Design and Development of Teleoperation for Forest Machines: An Overview

Design and Development of Teleoperation for Forest Machines: An Overview

Bart Milne (University of Canterbury, New Zealand), XiaoQi Chen (University of Canterbury, New Zealand), Chris Hann (University of Canterbury, New Zealand), Richard Parker (Scion, New Zealand) and Paul Milliken (Scion, New Zealand)
Copyright: © 2013 |Pages: 22
DOI: 10.4018/978-1-4666-4225-6.ch012
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Abstract

Teleoperation of forestry machinery is a difficult problem. The difficulties arise because forestry machines are primarily used in unstructured and uncontrolled environments. However, improvements in technology are making implementation of teleoperation for forestry machines feasible with off-the-shelf computing and networking hardware. The state-of-the-art in teleoperation of forestry machinery is reviewed as well as teleoperation in similarly unstructured and uncontrolled environments such as mining and underwater. Haptic feedback in a general sense is also reviewed, as while haptic feedback has been implemented on some types of heavy machinery it has not yet been implemented on forestry machinery.
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1. Introduction

Teleoperation of forestry machinery is a difficult problem. Difficulties arise because forestry machines are primarily used in unstructured and uncontrolled environments. Improving technology is easing the difficulties and making teleoperation of forestry machines feasible with off-the-shelf computing and networking hardware.

Effective teleoperation in unstructured and uncontrolled environments requires sensing and modelling combined with a good operator interface. Good feedback and controls creates telepresence, where an operator can operate a machine as well as if they were controlling it directly. Some types of feedback of interest include haptic (touch-force), orientation, audio, 3D mapping and binocular vision. Other unstructured and uncontrolled environments include mining (Hainsworth 2001), horticulture (Murakami, Ito et al. 2008; Billingsley, Oetomo et al. 2009), and aircraft control (Army UAS CoE Staff 2010; Pounds, Mahony et al. 2010).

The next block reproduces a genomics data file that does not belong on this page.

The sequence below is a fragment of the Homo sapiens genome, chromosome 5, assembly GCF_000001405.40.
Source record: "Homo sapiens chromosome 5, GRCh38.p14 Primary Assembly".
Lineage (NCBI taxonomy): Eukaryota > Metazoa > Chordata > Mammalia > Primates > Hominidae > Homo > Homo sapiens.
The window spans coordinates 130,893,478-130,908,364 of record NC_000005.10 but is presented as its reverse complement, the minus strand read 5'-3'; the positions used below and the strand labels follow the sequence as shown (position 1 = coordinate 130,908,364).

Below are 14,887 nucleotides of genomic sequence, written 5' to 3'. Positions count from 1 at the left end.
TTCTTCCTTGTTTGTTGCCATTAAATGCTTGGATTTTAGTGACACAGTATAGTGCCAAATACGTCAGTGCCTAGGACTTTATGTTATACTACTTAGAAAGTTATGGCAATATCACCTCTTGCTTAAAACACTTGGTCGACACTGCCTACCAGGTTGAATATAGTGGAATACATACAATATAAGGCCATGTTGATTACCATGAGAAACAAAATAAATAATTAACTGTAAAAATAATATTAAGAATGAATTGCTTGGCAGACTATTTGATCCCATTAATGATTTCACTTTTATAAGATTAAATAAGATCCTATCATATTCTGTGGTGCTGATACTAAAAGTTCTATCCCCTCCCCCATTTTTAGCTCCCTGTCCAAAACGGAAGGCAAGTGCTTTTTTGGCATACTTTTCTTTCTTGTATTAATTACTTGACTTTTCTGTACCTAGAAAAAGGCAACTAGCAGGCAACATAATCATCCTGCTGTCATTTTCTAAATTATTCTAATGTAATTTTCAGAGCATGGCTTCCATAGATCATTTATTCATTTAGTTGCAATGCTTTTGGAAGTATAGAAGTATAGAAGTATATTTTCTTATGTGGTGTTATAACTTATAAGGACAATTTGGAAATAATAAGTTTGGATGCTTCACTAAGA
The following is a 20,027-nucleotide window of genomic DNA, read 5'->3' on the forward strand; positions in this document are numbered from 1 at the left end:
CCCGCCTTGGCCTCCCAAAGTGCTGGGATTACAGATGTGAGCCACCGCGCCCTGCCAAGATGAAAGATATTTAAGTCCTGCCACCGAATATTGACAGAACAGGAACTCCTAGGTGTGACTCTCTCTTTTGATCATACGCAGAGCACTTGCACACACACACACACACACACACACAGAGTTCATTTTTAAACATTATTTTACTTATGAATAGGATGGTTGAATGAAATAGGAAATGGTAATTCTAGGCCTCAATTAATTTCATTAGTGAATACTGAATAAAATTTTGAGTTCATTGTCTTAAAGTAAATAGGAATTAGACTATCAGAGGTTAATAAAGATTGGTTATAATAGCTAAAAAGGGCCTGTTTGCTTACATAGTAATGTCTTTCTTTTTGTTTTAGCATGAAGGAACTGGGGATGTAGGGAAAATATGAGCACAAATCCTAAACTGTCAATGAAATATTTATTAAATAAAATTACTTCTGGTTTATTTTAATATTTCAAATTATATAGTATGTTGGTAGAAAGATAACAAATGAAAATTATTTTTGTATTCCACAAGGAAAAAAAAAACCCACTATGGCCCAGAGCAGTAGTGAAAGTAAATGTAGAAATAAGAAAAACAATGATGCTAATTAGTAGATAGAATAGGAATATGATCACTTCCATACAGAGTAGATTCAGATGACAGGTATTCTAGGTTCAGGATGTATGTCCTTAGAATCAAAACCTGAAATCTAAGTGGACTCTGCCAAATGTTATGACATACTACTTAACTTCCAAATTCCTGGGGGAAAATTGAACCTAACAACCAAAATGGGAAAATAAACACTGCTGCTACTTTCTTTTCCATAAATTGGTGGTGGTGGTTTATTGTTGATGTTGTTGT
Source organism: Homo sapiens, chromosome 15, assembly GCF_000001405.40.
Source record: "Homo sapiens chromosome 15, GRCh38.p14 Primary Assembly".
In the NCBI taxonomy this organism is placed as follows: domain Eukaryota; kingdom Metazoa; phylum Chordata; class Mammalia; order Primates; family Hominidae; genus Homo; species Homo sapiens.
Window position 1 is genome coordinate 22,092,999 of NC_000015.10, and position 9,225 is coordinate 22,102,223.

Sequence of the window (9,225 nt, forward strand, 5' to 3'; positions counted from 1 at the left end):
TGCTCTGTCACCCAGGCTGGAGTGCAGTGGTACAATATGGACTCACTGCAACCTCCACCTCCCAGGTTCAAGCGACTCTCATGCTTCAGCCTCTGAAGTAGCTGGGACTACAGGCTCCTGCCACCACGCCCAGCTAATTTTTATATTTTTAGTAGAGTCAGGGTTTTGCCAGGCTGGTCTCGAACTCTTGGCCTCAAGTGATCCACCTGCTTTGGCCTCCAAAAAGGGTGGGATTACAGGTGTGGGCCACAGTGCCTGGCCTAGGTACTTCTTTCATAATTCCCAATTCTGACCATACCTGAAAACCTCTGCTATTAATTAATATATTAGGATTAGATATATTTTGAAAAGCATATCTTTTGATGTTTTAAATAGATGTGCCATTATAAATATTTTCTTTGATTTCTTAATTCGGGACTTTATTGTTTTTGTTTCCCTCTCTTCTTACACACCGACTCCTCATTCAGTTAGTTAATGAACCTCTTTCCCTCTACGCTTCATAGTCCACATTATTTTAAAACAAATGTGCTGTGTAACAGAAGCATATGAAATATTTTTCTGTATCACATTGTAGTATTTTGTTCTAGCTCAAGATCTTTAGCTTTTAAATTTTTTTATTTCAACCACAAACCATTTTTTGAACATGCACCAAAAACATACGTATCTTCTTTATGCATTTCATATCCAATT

Teleoperation may be thought of as an extension of remote control. Remote controlled systems are cheaper and easier to implement but are limited to situations where the operator can directly observe the machine. Effective remote control becomes difficult or impossible in conditions like underwater (Boyle, McMaster et al. 1995; Balchen 1996; Lin and Kuo 1999; Hirabayashi, Akizono et al. 2006), nuclear reactors (DeJong, Faulring et al. 2006; Basanez, Surrez et al. 2009), underground mining (Duff, Caris et al. 2009), and where the operator has to be isolated from the machine (Hellström, Lärkeryd et al. 2008; Ringdahl 2011; Komatsu 2012).

In summary, some possible benefits of teleoperation of forestry machines based on other field machines are:

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